Lessons for Ramazan

Published: August 25, 2011


Ramazan is a month that is big on beginnings and ends. We anticipate the birth of a new moon and then we watch the glowing crescent orb slowly dissolve as the nights pass. After our final sip of water in the morning, begins a period of anticipation, waiting for the sun to kiss the horizon, thereby signaling the end of our fast.

In this holy month of worship, patience, and curbing of all desires, I’m sure we’ve all spent a sizeable chunk of time hungrily reflecting. Here’s what I’ve come up with. Naturally, some reflections seemed revolutionary, while in the state of perpetual hunger, but in hindsight, were anything but. Other reflections proved to be much more insightful, if I do say so myself.

Here are a few:


During the month of Ramazan, just like any other month really, Facebook can be your closest confidant or your worst enemy. How? It is the most perfect time to while away the hours (some would argue that ibadat is and should be the means of killing time, to which I agree but Facebook seems to come in as a close second). So, in the sense of providing hours of relief, Facebook is given friend-status. But come iftar time, Facebook can quickly demote you to the lower echelons of society’s banished. Setting a Facebook status (or even tweeting) during or right after iftari time is a clear giveaway that you have not, in fact been fasting like the rest of the ummah.

Social media has just outed you.

Ramazan desserts 

As any person who has been fasting will tell you, the first few bites are usually enough to fill you up. But that doesn’t stop this month from being Jenny Craig’s worst nightmare. But let me tell you this. The best Ramazan sweets are not found in the kitchen, but on the streets. So, put the daily recommended intake of fruits, vegetables, meats and what not to the side. I’d take an evening next to that roadside vendor, who has for many decades been frying goodness in a massive cauldron of hot oil.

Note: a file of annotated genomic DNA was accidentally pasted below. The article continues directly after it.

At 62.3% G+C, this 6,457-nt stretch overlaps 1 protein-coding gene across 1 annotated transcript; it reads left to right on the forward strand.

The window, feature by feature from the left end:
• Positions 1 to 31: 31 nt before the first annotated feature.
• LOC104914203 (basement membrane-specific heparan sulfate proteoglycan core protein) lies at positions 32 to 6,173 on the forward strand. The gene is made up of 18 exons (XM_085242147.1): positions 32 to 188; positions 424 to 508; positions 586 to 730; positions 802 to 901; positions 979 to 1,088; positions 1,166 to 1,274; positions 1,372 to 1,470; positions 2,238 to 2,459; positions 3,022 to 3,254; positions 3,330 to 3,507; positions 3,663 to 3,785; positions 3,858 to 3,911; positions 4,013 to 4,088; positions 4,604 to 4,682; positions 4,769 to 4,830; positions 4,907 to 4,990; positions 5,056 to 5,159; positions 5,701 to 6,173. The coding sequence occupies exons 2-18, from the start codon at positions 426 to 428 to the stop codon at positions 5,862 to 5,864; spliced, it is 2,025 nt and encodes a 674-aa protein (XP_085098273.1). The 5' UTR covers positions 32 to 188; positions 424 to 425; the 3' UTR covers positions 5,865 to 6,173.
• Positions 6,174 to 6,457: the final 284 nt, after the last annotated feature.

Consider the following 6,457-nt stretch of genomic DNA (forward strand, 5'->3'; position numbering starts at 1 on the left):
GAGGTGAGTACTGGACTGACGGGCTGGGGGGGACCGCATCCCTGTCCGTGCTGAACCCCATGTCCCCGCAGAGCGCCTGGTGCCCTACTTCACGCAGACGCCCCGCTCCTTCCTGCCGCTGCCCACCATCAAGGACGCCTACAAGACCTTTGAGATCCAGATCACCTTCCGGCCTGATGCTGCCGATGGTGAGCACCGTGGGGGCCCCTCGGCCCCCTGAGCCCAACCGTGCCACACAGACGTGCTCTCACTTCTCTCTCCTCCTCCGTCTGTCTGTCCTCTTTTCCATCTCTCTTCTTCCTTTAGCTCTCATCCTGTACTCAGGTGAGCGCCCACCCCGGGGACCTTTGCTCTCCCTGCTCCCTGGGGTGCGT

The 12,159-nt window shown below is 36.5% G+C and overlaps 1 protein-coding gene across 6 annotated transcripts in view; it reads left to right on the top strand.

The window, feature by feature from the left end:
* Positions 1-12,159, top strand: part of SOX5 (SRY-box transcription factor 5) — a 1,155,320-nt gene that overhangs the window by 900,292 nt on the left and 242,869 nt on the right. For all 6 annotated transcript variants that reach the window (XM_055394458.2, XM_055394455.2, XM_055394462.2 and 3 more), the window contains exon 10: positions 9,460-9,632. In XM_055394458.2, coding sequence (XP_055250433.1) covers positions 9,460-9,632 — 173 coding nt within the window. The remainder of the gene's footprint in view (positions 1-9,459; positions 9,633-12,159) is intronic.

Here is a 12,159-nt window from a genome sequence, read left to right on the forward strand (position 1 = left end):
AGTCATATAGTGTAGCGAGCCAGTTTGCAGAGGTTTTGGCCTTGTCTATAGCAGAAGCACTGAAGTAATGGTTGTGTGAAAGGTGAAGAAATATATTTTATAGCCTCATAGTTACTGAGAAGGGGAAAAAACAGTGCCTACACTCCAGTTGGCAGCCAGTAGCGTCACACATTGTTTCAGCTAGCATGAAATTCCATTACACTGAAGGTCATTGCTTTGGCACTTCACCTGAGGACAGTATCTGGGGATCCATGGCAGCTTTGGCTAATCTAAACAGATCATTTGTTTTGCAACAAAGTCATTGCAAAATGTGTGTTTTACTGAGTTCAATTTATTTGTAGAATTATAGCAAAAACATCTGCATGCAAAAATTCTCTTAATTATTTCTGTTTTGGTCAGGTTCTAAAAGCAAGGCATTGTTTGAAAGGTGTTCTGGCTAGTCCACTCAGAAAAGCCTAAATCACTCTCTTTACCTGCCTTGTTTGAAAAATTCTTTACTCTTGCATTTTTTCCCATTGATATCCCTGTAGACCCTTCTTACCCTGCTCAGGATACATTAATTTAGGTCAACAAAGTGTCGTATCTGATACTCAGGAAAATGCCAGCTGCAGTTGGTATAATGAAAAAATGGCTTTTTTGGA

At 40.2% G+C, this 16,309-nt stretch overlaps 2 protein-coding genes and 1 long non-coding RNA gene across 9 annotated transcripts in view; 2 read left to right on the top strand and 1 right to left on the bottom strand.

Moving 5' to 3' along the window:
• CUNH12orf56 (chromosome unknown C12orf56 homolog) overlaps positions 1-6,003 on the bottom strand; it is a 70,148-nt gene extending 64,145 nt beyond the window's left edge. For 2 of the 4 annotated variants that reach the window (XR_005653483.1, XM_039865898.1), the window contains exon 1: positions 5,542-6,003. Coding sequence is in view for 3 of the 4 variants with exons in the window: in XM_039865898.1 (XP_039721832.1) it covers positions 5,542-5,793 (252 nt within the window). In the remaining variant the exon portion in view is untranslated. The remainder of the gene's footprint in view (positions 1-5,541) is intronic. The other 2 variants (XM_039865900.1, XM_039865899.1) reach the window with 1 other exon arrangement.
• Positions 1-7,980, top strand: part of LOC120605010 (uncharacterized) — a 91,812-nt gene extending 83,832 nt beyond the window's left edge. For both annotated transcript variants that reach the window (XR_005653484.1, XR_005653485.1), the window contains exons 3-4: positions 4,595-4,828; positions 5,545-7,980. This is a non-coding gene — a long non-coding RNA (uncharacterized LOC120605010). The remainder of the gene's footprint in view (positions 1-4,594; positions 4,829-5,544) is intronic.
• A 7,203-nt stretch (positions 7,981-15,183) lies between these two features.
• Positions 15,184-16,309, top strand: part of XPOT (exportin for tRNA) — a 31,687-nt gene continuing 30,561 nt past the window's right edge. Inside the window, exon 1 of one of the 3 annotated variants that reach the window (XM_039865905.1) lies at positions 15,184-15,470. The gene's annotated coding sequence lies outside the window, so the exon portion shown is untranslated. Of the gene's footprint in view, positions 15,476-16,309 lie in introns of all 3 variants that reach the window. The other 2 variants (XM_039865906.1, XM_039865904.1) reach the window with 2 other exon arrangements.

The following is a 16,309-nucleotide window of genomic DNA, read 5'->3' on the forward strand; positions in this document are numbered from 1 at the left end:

Choice drink of champions. This may be an exaggeration, but really, lassi is a noble drink worthy fulfilling the very noble task of curbing Ramazan thirst. I’m serious. Test and proven true: drinking lassi at sehri will make you less thirsty for the rest of the day. My not-so-original recipe: a milkshake of yogurt and water. Yogo-hydro-shake is what I’ve baptized it as.

The kulee conundrum 

Technically, this postulate also falls under the “how to curb Ramazan thirst” category. Enjoy your kulee, during wudhu is all I’ll write.

  Post-Iftar entertainment 

It used to be wholesome family fun over a game of Ludo. Now it’s most likely diddling away on crackberries, iPhones, and laptops. I propose a return to the good ol’ days of familial bonding. So, turn to the person next you and ask:

“Ghalib dekhee hai aapne?”

(Have you seen Ghalib, the movie?)

Best add Ghalib to this Ramazan’s bucket list.


Isn’t that all we’ve been operating in the last few weeks? Umeed that roza will open soon; Umeed that this particular evening’s iftar party will offer more than one-samosa-per-person ration; And also, my album Umeed, which drops roughly around some time after Eid. Keep an eye out for it!

Bilal Khan

Bilal Khan

A singer who graduated from LUMS. He can be followed on Twitter at @bilalkhan and on Facebook at www.facebook.com/bilalkhanmusic.

The views expressed by the writer and the reader comments do not necessarily reflect the views and policies of The Express Tribune.